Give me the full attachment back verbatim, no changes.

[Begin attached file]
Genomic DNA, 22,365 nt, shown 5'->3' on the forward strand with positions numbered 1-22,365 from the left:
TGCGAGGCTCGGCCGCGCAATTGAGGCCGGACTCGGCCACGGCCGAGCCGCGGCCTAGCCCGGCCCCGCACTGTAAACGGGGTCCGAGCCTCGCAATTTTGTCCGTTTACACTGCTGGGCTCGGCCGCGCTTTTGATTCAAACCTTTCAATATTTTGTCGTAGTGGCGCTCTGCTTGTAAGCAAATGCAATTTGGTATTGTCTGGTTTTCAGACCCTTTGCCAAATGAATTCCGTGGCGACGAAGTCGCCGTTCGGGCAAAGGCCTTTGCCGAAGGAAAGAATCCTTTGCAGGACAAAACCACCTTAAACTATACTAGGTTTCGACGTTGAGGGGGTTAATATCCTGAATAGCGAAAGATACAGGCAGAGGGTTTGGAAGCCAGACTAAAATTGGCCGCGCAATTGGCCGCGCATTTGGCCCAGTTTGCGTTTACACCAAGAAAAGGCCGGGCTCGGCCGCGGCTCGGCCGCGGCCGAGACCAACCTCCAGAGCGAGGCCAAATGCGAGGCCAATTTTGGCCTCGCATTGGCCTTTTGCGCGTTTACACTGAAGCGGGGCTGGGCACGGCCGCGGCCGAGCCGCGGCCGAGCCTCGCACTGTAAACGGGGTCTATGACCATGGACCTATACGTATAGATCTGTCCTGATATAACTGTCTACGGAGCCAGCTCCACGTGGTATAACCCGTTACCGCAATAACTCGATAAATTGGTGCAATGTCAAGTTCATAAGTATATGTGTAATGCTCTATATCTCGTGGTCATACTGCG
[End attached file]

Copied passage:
Genomic DNA, 22,365 nt, shown 5'->3' on the forward strand with positions numbered 1-22,365 from the left:
TGCGAGGCTCGGCCGCGCAATTGAGGCCGGACTCGGCCACGGCCGAGCCGCGGCCTAGCCCGGCCCCGCACTGTAAACGGGGTCCGAGCCTCGCAATTTTGTCCGTTTACACTGCTGGGCTCGGCCGCGCTTTTGATTCAAACCTTTCAATATTTTGTCGTAGTGGCGCTCTGCTTGTAAGCAAATGCAATTTGGTATTGTCTGGTTTTCAGACCCTTTGCCAAATGAATTCCGTGGCGACGAAGTCGCCGTTCGGGCAAAGGCCTTTGCCGAAGGAAAGAATCCTTTGCAGGACAAAACCACCTTAAACTATACTAGGTTTCGACGTTGAGGGGGTTAATATCCTGAATAGCGAAAGATACAGGCAGAGGGTTTGGAAGCCAGACTAAAATTGGCCGCGCAATTGGCCGCGCATTTGGCCCAGTTTGCGTTTACACCAAGAAAAGGCCGGGCTCGGCCGCGGCTCGGCCGCGGCCGAGACCAACCTCCAGAGCGAGGCCAAATGCGAGGCCAATTTTGGCCTCGCATTGGCCTTTTGCGCGTTTACACTGAAGCGGGGCTGGGCACGGCCGCGGCCGAGCCGCGGCCGAGCCTCGCACTGTAAACGGGGTCTATGACCATGGACCTATACGTATAGATCTGTCCTGATATAACTGTCTACGGAGCCAGCTCCACGTGGTATAACCCGTTACCGCAATAACTCGATAAATTGGTGCAATGTCAAGTTCATAAGTATATGTGTAATGCTCTATATCTCGTGGTCATACTGCG